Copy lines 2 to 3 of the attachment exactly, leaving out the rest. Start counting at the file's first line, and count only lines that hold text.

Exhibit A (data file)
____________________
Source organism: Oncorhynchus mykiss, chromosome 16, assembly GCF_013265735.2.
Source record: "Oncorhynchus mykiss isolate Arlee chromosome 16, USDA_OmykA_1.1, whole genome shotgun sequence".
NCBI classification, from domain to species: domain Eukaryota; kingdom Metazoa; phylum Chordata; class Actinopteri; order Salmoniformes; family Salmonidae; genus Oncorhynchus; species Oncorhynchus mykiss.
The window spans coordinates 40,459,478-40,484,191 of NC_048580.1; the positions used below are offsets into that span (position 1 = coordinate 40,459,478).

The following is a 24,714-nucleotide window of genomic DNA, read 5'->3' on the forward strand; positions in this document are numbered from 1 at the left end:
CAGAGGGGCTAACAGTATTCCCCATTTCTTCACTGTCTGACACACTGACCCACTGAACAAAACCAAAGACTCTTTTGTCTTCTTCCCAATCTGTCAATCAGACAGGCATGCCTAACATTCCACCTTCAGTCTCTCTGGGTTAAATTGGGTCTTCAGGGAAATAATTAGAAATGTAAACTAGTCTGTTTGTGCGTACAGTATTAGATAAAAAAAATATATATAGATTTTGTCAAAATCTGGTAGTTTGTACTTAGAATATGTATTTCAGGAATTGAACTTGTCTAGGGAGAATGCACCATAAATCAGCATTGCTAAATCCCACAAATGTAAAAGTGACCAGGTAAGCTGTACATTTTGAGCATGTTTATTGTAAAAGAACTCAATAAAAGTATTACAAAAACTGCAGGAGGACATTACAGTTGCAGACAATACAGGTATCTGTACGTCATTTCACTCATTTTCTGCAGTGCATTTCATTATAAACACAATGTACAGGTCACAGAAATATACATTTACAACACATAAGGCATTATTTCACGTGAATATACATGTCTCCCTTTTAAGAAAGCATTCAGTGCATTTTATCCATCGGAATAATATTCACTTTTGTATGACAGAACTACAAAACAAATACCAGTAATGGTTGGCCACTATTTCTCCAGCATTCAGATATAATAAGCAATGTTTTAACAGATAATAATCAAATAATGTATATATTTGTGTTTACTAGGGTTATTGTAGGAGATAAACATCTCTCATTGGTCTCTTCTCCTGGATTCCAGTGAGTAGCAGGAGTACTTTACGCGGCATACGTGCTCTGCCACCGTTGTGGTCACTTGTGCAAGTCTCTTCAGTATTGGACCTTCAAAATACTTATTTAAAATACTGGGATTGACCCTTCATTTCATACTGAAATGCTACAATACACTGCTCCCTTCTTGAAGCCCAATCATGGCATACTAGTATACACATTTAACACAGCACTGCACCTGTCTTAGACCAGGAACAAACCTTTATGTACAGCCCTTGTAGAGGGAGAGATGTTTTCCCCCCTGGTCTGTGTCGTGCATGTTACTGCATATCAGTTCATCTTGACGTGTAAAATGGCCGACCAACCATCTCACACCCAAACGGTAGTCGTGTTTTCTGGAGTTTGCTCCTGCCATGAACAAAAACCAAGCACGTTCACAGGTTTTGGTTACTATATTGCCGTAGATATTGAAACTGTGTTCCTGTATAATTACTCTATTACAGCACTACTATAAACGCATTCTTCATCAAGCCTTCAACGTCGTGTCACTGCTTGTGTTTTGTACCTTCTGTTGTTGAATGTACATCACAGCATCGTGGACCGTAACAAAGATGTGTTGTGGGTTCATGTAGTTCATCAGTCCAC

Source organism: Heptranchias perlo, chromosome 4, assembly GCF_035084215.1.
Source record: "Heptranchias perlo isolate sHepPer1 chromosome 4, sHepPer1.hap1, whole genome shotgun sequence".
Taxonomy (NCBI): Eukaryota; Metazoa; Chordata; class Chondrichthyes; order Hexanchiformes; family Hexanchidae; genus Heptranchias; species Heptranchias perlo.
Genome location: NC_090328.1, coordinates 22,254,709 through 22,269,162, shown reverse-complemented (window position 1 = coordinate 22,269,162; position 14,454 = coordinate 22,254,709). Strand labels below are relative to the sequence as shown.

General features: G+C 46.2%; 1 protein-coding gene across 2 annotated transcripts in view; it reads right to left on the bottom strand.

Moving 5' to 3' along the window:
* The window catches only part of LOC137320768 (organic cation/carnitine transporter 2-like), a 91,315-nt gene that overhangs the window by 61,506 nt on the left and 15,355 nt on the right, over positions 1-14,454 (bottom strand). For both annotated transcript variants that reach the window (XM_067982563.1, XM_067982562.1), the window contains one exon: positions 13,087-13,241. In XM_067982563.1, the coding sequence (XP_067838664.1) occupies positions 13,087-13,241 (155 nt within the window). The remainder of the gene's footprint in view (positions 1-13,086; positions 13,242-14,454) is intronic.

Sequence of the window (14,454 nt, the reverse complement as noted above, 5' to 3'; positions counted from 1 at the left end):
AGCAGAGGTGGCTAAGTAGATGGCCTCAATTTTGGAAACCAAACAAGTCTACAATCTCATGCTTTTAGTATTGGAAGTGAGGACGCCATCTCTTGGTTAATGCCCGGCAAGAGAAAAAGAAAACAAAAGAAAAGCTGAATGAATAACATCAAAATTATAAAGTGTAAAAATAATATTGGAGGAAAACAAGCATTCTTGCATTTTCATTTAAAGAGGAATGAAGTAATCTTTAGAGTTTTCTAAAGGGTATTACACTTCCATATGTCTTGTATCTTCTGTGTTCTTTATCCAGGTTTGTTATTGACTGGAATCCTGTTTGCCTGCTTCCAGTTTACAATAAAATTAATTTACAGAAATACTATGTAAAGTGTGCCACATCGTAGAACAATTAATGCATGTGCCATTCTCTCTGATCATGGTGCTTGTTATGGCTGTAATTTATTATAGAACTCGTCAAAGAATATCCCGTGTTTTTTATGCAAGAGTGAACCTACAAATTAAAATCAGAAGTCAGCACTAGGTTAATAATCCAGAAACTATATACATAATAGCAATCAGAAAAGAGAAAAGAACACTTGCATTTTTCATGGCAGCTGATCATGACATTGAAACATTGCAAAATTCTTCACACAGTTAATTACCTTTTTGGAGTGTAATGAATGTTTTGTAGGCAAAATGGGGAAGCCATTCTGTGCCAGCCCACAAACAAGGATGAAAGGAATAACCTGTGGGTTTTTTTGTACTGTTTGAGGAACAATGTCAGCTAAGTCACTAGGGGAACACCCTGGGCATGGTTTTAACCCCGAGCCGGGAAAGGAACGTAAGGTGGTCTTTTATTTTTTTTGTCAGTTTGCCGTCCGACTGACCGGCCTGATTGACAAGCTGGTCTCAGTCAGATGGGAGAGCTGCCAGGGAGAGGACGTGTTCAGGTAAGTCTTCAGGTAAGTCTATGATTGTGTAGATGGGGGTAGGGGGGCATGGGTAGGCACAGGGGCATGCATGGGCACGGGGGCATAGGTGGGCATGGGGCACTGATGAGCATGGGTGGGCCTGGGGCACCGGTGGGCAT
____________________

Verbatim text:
Source record: "Oncorhynchus mykiss isolate Arlee chromosome 16, USDA_OmykA_1.1, whole genome shotgun sequence".
NCBI classification, from domain to species: domain Eukaryota; kingdom Metazoa; phylum Chordata; class Actinopteri; order Salmoniformes; family Salmonidae; genus Oncorhynchus; species Oncorhynchus mykiss.